5 Steps to Getting Real Satisfaction from your Shared Services Customer
In last week’s column, Rakesh Sangani listed 6 reasons why a SSC should invest in a Vision, based on a popular breakout session that he and four other practitioners ran at Shared Services & Outsourcing Week (Europe), last month. Here, Simon Brown, one of the other collaborators, explains how to move from Vision to Customer Satisfaction.
The last thing shared services leaders want to hear from their customers is " I can’t get no satisfaction!"
If you want to find a way to keep your internal customer satisfied the best place to start is to decide who your customer is, and then get close and stay close to them.
Step 1: Define your customer
Is your customer:
- Hierarchical: the Corporate Leadership Team, a Governance body such as a Customer Board?
- Functional: the GBS, Finance, HR functional leadership team? or
- A Consumerof your products and services – the employees of your company?
And could your customers be more than one of these groups? Usually the answer is: Yes!
So if you want to meet and manage expectations it’s important to recognise up front that the needs and expectations of each customer type will be different and that your communication messaging needs to be tailored to these differences.
As you start your shared services journey, always recognise that one of your customers lies deep in the long grass, within your own function.
For example: when setting up HR shared services, the traditional HR Generalist roles are transitioning out or morphing into HR Business Partners or Centres of Expertise, and these HR folks can be highly sensitive to the emerging HR Shared Services sprouting up within the function. Communicating with them as a customer to exceed expectations and overcome resistance as you strive to become a true and equal partner requires an almost exaggerated focus on driving customer satisfaction within your function to win your own function over.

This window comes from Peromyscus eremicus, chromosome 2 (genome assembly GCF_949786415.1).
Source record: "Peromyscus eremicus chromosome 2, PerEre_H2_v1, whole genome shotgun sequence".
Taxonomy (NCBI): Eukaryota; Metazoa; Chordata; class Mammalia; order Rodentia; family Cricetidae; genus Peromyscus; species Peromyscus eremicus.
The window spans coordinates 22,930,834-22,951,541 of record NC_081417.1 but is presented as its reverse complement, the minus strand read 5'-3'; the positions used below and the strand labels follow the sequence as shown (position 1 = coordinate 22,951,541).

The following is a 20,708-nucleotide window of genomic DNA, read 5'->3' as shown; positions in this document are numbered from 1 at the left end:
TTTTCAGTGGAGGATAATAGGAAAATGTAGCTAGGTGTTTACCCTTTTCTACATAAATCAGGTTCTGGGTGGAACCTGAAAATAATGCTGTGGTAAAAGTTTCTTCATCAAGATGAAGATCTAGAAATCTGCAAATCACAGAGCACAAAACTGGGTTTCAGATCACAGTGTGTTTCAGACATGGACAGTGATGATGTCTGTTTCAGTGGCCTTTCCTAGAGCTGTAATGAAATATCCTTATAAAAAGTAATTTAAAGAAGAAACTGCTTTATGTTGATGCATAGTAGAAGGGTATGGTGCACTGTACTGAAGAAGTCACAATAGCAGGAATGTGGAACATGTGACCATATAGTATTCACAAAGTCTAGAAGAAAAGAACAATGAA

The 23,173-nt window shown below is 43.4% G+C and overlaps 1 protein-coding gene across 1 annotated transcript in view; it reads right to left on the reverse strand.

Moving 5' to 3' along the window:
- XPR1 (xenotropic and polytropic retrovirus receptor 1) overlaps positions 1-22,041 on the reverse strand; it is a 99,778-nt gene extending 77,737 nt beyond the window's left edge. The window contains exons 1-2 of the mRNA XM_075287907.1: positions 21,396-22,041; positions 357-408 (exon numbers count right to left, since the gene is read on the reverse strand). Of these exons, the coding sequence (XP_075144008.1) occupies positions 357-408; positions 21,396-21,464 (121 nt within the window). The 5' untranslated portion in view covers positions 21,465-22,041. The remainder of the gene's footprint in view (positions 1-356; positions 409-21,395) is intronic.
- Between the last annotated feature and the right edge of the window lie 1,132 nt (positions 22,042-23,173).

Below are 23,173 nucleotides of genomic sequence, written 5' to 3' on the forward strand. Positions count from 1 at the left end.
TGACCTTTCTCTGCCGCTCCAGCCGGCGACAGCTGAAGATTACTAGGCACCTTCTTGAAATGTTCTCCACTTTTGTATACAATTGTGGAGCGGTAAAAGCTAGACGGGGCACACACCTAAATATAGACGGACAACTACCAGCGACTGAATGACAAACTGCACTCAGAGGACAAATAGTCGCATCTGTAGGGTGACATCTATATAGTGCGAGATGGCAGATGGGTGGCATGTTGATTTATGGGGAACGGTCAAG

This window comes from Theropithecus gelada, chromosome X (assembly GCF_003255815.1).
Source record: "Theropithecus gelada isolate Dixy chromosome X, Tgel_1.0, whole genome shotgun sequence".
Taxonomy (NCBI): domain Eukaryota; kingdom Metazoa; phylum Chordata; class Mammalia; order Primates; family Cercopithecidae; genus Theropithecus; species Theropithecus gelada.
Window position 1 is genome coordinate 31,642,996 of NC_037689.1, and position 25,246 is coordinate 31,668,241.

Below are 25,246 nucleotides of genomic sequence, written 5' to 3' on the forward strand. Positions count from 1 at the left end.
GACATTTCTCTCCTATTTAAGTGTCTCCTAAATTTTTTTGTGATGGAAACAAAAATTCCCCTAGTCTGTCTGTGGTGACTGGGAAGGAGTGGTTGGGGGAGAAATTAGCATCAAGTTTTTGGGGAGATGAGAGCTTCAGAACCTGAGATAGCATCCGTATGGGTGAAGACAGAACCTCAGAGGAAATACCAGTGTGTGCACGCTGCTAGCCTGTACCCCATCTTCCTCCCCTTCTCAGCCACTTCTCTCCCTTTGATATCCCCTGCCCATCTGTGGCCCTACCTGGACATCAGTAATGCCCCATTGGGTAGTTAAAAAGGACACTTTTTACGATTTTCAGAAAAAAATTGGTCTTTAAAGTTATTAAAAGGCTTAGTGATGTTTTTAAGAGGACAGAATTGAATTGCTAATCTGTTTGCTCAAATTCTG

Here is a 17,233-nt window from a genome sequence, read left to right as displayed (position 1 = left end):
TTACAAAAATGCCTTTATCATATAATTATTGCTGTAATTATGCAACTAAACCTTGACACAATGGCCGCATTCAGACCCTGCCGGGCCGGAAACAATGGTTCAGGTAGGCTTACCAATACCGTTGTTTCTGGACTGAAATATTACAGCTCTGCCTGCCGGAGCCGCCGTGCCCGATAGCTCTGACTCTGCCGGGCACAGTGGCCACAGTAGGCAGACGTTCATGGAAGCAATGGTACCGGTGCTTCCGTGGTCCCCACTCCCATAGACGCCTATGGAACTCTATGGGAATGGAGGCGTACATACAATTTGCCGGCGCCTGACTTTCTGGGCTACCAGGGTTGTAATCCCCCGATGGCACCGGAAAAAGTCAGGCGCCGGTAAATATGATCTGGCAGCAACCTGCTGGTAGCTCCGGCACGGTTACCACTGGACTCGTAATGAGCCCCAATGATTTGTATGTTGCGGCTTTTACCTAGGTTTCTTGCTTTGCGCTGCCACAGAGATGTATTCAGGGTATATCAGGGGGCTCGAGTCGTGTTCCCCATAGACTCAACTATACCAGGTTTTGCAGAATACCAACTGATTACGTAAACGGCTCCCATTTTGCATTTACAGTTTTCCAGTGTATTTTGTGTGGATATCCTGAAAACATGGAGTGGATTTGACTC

If you don’t get it right here they won’t support you getting it right across the organisation!
Step 2: Do you understand what drives customer satisfaction?
There are a range of views about what makes up the DNA of customer satisfaction:
- is it based on logic and facts?
- is it political (based on vested interest groups)? or
- is it an emotional experience (a perception from the eyes and heart of the beholder)?
Often, shared services organisations starting out tend to follow the logic tree and aim to justify their existence and the value they add by proving their service through data on transactions, outputs, or on meeting Key Performance Indicators aligned with business objectives.
Service or Operating Level Agreements are set up to measure performance in each process. Yet there are many stories where shared services have hit green light performance levels on all processes but the customer is still not happy.
So, we cannot underestimate the need for emotional engagement with the customer, to form a close and involved relationship and to build trust if we truly want to win them over. If the choice is between strutting around to prove your performance and "customer love," always choose customer love!